A washed up singer is given a couple days to compose a chart-topping hit for an aspiring teen sensation. Though he's never written a decent lyric in his life, he sparks with an offbeat younger woman with a flair for words.
Every man's dream comes true for William Thacker, an unsuccessful Notting Hill bookstore owner, when Anna Scott, the world's most beautiful woman and best-liked actress, enters his shop. A little later, he still can't believe it himself, William runs into her again - this time spilling orange juice over her. Anna accepts his offer to change in his nearby apartment, and thanks him with a kiss, which seems to surprise her even more than him. Eventually, Anna and William get to know each other better over the months, but being together with the world's most wanted woman is not easy - neither around your closest friends, nor in front of the all-devouring press.Written by
Julian Reischl <email@example.com>
The casting of Hugh Bonneville, Tim McInnerny, Gina McKee, Emma Chambers, and Rhys Ifans as Will's friends was "rather like assembling a family". Roger Michell explained that "When you are casting a cabal of friends, you have to cast a balance of qualities, of types and of sensibilities. They were the jigsaw that had to be put together all in one go, and I think we've got a very good variety of people who can realistically still live in the same world." See more »
Just after Anna and William have collided in the street, the camera operator is clearly visible reflected in Anna's sunglasses for one shot. See more »
What's so annoying is now I'm so totally fierce when it comes to nudity clauses.
You have clauses in your contract?
Yeah. "you may show the dent at the top of the artist's buttocks, but neither cheek or if a stunt bottom is being used, artists must have full consultation".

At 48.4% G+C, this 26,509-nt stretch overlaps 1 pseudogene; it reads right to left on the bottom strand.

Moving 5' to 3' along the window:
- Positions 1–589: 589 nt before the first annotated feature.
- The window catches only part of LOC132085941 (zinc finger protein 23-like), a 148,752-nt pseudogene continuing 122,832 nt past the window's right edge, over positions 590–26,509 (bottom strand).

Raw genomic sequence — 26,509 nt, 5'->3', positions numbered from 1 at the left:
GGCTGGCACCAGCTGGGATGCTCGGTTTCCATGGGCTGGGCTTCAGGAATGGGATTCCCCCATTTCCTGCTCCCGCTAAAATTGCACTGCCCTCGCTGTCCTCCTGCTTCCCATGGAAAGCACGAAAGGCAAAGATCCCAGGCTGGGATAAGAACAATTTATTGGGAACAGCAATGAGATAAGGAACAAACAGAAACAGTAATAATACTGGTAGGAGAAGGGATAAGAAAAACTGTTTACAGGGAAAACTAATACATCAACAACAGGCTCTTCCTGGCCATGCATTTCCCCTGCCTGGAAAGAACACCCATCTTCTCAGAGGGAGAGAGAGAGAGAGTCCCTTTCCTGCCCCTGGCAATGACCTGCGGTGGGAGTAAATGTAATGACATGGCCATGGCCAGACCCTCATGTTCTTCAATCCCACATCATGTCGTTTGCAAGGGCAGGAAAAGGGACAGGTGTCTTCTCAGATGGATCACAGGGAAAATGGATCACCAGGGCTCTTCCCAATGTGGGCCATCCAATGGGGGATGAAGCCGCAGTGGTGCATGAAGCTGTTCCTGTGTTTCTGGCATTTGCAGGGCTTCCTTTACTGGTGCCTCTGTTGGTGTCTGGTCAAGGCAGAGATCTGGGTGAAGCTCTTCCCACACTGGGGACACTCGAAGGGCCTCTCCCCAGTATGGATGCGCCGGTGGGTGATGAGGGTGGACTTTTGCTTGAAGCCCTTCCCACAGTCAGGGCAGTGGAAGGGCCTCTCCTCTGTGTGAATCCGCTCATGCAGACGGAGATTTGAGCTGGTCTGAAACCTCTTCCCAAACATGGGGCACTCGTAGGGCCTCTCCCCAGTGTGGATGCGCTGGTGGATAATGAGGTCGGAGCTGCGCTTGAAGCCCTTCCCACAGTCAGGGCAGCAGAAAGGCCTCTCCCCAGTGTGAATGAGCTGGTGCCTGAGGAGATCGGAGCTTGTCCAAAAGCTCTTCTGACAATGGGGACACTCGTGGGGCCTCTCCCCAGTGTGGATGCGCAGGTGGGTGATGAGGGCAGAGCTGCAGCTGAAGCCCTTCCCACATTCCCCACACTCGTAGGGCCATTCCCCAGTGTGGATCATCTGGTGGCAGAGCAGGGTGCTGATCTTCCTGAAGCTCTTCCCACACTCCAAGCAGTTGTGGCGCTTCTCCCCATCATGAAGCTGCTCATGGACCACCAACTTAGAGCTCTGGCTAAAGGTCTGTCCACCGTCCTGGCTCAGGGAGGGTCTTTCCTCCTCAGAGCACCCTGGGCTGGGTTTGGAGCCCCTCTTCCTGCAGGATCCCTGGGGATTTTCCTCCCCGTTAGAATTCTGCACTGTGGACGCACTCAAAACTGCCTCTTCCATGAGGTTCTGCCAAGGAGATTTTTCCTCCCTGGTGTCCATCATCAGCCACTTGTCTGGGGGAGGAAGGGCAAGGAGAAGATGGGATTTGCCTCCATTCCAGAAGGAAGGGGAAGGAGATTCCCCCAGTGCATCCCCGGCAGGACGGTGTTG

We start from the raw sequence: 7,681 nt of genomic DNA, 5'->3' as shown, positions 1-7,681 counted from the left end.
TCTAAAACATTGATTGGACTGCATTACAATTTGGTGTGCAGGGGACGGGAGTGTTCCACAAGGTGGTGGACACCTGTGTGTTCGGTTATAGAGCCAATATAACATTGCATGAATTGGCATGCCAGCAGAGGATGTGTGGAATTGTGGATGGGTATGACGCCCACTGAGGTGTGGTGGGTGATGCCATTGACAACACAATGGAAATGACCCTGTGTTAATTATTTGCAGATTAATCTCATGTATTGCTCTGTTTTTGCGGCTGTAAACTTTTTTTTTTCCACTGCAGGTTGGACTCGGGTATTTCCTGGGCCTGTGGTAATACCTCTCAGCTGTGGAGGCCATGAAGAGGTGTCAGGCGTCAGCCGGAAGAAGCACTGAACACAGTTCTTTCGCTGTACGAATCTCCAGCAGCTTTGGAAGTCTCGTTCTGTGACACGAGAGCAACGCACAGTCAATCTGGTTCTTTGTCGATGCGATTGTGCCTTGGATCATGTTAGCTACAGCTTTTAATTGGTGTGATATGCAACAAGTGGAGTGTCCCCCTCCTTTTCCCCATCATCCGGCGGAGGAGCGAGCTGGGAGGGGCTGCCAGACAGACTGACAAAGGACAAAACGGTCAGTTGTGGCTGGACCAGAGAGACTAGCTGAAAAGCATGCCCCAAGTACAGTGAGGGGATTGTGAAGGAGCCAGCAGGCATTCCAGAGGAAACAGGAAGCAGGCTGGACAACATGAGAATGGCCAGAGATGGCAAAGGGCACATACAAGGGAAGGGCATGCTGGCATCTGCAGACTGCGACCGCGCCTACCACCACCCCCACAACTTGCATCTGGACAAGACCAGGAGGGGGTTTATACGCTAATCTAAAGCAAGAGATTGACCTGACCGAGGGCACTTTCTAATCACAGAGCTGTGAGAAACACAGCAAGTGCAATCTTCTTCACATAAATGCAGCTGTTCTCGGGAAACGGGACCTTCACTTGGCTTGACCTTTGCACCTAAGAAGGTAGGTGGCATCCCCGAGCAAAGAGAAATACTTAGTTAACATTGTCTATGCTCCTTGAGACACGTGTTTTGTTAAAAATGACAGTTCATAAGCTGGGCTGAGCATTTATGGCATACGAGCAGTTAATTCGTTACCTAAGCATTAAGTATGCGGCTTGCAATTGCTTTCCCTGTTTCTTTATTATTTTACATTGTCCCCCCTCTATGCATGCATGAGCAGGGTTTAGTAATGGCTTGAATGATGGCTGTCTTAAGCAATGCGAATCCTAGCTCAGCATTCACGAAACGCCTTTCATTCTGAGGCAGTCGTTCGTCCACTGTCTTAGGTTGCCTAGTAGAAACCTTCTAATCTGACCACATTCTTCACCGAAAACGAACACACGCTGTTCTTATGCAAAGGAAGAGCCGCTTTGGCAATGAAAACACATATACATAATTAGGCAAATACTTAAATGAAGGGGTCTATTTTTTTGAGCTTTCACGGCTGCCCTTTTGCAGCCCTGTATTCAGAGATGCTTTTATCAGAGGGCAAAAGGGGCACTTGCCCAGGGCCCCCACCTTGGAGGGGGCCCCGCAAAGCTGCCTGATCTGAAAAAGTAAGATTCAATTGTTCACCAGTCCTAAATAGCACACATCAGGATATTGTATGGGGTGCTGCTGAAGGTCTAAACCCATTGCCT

You have a stunt bottom?
I *could* have a stunt bottom, yes.
Are people tempted to go for better bottoms than their own?
Well yeah, I would. This is important stuff.
Hell of a thing to put on your passport, Occupation "Mel ...
[...] See more »
The coloured dots and symbols pop up in time with the music (And when the word 'heart' is sung, a litte red heart appears) See more »
Julia Roberts playing a famous American movie star wasn't quite a stretch and yet it felt unconvincing. The humor works the second you're seeing it but then it vanishes into thin air. It feels self conscious and forced. Once all that is said, "Notting Hill" emerges as a pleasant enough improbable romantic comedy in the "Four Weddings And A Funeral" mold without ever reaching the smart, disarming charm of its model. Hugh Grant is lovely in a part destined to seem Hugh Grantish with all the clipped bit of nonsense that have made Grant a household name. The quirky friends and bizarre room mates are the questionable salt and pepper of this romantic tale. I found myself smiling, getting impatient and enjoying it, all at the same time. I'm too much of a Preston Sturgess fan to be able to sit through a modern comedy in the way I did with "The Lady Eve" for instance. My favorite moment: The Horse and Hound sequence. Very funny. If you've never seen a Preston Sturgess, Ernst Lubitch or Billy Wilder comedy, you may like "Notting Hill" much more than I did.
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